Orenco Woods Nature Park

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Orenco Woods Nature Park
Orenco Woods Nature Park Feb 2017 bridge close - Hillsboro, Oregon.jpg
Arch bridge over Rock Creek, 2017
Type Public, city
Location Hillsboro, Oregon, United States
Coordinates 45°31′34″N 122°54′09″W / 45.526°N 122.9024°W / 45.526; -122.9024Coordinates: 45°31′34″N 122°54′09″W / 45.526°N 122.9024°W / 45.526; -122.9024
Area 42 acres (17 ha)
Opened February 4, 2017; 10 months ago (2017-02-04)
Operated by Hillsboro Parks & Recreation Department
Status Open
Website hillsboro-oregon.gov

Orenco Woods Nature Park is a park located in Hillsboro, Oregon, United States.[1] The site was formerly nine-hole Orenco Woods Golf Course in the Orenco neighborhood owned by the Hillsboro Elks. The eastern edge is bounded by Cornelius Pass Road and the tracks for the MAX Blue Line form the northern boundary. Rock Creek flows through the 42-acre (17 ha) site between Orchard Park upstream and Noble Woods Park downstream, with the Rock Creek Trail planned to connect all three parks.

History[edit]

The nine-hole Orenco Woods Golf Course was purchased by Venture Properties in 2007. The company planned to build more than 280 homes on the 40-acre site, but the project never came to fruition due to the Great Recession and the efforts of local residents.[2] The city had designated Orenco Woods as "open space," but Hillsboro leaders re-zoned the land for development of 252 single-family homes at the request of developer Venture Properties in 2005.[3]

Some Orenco neighborhood residents unsuccessfully protested the change, Hillsboro resident Jim Lubischer is credited with spearheading the effort to ensure a public park was included.[3] Noting a rapidly diminishing supply of suitable land and Hillsboro's own Parks & Trails Master Plan including targets not being met, Lubischer took the appeal to include park space to court in repeated failed attempts, including to the Oregon Supreme Court. During these appeals, the downturned economy led Venture to abandon its original plan.[3] A request to include commercial properties was denied by the city in 2008, and the property was eventually foreclosed by U.S. Bank. Local realtor Dirk Knudsen then worked for two years to get a call back from the bank in order to determine the broker charged with selling the property before a sale was opened to new housing developers.[3] Once he was able to locate the broker, Knudsen successfully built a coalition to raise funding for a public park and negotiate with the bank.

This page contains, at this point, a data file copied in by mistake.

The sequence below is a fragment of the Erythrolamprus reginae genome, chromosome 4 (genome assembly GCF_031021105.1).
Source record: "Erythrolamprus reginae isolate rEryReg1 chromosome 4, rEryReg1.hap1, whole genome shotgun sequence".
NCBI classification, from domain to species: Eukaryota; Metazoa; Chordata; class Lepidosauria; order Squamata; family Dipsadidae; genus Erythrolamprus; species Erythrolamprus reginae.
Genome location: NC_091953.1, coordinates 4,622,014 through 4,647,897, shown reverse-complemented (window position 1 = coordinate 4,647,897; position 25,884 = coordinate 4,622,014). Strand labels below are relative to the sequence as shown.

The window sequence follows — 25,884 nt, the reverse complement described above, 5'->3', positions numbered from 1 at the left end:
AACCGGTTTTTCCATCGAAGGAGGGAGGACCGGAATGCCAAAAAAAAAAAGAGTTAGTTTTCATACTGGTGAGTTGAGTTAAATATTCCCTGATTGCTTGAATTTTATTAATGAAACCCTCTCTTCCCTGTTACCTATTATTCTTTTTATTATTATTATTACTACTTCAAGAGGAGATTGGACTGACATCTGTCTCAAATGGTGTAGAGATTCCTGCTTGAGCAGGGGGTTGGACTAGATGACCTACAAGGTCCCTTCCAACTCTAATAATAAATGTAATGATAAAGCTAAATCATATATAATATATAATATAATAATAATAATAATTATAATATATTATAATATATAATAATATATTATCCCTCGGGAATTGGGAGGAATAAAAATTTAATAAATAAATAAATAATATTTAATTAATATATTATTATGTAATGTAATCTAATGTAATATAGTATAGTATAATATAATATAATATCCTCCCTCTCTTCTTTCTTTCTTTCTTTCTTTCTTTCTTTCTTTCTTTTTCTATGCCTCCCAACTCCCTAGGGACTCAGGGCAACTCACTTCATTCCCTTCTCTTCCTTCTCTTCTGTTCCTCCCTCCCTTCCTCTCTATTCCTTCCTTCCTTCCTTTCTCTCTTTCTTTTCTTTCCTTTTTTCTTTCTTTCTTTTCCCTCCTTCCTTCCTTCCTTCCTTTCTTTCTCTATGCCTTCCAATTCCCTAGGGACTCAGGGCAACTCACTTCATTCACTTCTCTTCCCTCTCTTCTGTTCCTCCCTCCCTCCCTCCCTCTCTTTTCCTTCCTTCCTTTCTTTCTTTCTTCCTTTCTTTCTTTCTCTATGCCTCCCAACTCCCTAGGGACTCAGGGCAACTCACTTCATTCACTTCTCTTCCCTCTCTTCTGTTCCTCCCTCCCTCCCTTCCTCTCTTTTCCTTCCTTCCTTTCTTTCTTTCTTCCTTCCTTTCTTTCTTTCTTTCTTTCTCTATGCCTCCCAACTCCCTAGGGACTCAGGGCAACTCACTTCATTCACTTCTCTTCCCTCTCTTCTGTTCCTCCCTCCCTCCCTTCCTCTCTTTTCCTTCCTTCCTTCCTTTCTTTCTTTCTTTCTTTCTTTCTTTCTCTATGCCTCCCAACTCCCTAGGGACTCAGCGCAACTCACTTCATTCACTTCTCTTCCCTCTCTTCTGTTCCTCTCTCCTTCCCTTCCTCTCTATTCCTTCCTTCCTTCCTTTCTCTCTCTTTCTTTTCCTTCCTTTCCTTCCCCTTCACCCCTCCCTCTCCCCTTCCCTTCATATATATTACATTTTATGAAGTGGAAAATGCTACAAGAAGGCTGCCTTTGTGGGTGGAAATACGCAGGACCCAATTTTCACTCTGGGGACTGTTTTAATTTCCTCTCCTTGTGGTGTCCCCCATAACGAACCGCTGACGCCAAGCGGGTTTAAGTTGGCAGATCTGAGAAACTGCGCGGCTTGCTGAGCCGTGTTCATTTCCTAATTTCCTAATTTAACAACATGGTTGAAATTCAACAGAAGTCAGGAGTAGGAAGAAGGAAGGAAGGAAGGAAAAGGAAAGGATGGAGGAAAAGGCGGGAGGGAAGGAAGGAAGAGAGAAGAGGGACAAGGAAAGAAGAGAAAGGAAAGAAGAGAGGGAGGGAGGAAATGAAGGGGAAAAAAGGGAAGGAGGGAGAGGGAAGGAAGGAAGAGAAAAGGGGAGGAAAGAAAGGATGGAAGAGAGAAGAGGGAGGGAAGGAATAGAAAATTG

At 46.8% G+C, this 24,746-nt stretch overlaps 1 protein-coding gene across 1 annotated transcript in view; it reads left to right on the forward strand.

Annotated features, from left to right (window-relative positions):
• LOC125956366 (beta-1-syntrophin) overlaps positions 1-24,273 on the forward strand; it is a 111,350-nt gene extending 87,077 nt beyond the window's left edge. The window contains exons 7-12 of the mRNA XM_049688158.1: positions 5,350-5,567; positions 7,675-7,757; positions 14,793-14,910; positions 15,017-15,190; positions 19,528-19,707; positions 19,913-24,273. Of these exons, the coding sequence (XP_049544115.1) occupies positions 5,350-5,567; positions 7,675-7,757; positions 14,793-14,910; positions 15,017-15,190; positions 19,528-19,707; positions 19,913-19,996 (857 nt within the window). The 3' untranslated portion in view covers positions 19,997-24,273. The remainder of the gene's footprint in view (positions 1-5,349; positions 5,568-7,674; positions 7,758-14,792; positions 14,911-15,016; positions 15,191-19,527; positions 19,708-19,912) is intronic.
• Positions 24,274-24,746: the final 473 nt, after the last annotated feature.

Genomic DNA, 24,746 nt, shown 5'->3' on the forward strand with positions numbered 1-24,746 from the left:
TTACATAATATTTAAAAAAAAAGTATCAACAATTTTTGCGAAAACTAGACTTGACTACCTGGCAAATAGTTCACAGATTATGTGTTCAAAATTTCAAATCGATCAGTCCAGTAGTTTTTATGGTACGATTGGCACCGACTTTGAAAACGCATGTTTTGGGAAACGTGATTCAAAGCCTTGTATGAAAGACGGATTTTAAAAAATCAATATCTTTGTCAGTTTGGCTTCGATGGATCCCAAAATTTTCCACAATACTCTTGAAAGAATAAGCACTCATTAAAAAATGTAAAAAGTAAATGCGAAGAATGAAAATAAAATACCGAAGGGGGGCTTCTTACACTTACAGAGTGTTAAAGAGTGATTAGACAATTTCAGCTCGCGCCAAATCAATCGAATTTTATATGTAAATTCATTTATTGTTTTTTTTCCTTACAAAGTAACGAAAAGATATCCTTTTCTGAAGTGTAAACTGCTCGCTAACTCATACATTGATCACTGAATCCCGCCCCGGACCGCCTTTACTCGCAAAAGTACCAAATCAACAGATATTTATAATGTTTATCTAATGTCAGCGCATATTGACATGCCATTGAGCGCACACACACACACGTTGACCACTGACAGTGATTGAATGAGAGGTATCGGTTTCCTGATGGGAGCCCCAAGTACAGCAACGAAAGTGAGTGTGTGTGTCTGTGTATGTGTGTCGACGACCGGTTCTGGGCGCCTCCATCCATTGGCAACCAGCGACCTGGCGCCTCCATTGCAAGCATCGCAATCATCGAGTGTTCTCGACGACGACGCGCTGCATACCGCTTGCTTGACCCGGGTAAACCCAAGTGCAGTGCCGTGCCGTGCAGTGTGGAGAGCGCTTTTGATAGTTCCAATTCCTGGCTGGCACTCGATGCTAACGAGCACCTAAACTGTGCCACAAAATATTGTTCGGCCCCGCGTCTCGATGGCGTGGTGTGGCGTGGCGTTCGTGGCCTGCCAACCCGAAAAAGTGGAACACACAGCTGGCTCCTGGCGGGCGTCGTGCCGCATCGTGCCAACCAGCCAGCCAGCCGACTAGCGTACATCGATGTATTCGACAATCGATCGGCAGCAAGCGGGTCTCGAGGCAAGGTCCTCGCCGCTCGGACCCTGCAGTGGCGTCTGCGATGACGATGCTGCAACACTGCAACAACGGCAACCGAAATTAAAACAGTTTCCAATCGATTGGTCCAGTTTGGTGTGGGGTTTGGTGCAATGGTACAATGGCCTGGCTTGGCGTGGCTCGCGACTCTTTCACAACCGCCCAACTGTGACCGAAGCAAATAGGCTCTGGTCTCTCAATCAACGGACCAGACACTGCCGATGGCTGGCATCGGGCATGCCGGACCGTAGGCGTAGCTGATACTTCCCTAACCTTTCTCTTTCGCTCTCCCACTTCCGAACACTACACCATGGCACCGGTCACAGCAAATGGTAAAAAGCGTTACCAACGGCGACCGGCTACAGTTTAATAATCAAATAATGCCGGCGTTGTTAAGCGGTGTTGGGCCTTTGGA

The City of Hillsboro and Metro purchased the land in 2011 for $4 million.[2][4] The city sold 9.7 acres (3.9 ha) at the southeast corner to home builder Polygon Northwest Company in January 2013.[5] The proceeds from $3.4 million deal were planned to be used to develop the park.[5] Metro approved the master plan for the park in November 2013.[6] The park opened on February 4, 2017.[7]

Amenities[edit]

The park has 42 acres (17 ha), mostly devoted to open space.[8] Orenco Woods includes public restrooms, a picnic shelter, trails, two bridges, and nature-themed play area.[8] The National Register of Historic Places-listed Malcolm McDonald House is also located within the park.[8]

References[edit]

  1. ^ "Hillsboro Parks Construction". Hillsboro Parks & Recreation. Retrieved June 25, 2013. 
  2. ^ a b Theen, Andrew (June 24, 2013). "Hillsboro, Metro kickstart Orenco Woods Nature Park land use changes; master plan set for approval". The Oregonian. Retrieved June 25, 2013. 
  3. ^ a b c d Hammill, Luke (January 22, 2015). "The Orenco Woods saga: How the recession saved Hillsboro's planned nature park". The Oregonian/OregonLive. Retrieved 9 August 2017. 
  4. ^ Theen, Andrew (November 7, 2012). "Orenco Woods park will 'put the Hills' in Hillsboro". The Oregonian. Retrieved June 25, 2013. 
  5. ^ a b Theen, Andrew (January 14, 2013). "Hillsboro expected to approve partial sale of Orenco Woods property to developer". The Oregonian. Retrieved 29 June 2013. 
  6. ^ Redden, Jim (December 13, 2013). "Orenco park OK'd". Hillsboro Tribune. Retrieved 14 December 2013. 
  7. ^ "Orenco Woods Nature Park grand opening". Metro. Retrieved 13 February 2017. 
  8. ^ a b c "Orenco Woods Field Guide" (PDF). Metro. Retrieved 13 February 2017. 

External links[edit]